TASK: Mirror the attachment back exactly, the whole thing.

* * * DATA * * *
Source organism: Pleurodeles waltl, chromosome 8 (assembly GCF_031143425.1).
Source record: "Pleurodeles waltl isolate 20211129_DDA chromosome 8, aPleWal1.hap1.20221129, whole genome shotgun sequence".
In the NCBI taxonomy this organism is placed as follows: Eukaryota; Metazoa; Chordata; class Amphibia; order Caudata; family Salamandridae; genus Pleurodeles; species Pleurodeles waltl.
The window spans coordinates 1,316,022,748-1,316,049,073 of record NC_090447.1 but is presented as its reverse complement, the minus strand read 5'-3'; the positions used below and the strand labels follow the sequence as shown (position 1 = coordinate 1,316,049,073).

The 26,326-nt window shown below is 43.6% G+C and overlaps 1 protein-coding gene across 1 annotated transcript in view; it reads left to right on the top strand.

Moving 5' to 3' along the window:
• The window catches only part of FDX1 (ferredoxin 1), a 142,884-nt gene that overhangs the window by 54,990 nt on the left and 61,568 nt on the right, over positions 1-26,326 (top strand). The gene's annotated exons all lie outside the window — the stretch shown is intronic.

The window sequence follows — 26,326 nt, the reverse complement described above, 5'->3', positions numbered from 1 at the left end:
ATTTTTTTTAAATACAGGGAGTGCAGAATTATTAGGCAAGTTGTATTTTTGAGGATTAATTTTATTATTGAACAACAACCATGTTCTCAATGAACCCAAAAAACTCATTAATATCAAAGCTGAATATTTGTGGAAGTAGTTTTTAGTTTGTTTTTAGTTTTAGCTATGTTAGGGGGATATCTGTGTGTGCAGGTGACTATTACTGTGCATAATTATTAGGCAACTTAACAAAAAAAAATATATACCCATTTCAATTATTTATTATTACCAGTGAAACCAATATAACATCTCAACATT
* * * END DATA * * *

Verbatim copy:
Source organism: Pleurodeles waltl, chromosome 8 (assembly GCF_031143425.1).
Source record: "Pleurodeles waltl isolate 20211129_DDA chromosome 8, aPleWal1.hap1.20221129, whole genome shotgun sequence".
In the NCBI taxonomy this organism is placed as follows: Eukaryota; Metazoa; Chordata; class Amphibia; order Caudata; family Salamandridae; genus Pleurodeles; species Pleurodeles waltl.
The window spans coordinates 1,316,022,748-1,316,049,073 of record NC_090447.1 but is presented as its reverse complement, the minus strand read 5'-3'; the positions used below and the strand labels follow the sequence as shown (position 1 = coordinate 1,316,049,073).

The 26,326-nt window shown below is 43.6% G+C and overlaps 1 protein-coding gene across 1 annotated transcript in view; it reads left to right on the top strand.

Moving 5' to 3' along the window:
• The window catches only part of FDX1 (ferredoxin 1), a 142,884-nt gene that overhangs the window by 54,990 nt on the left and 61,568 nt on the right, over positions 1-26,326 (top strand). The gene's annotated exons all lie outside the window — the stretch shown is intronic.

The window sequence follows — 26,326 nt, the reverse complement described above, 5'->3', positions numbered from 1 at the left end:
ATTTTTTTTAAATACAGGGAGTGCAGAATTATTAGGCAAGTTGTATTTTTGAGGATTAATTTTATTATTGAACAACAACCATGTTCTCAATGAACCCAAAAAACTCATTAATATCAAAGCTGAATATTTGTGGAAGTAGTTTTTAGTTTGTTTTTAGTTTTAGCTATGTTAGGGGGATATCTGTGTGTGCAGGTGACTATTACTGTGCATAATTATTAGGCAACTTAACAAAAAAAAATATATACCCATTTCAATTATTTATTATTACCAGTGAAACCAATATAACATCTCAACATT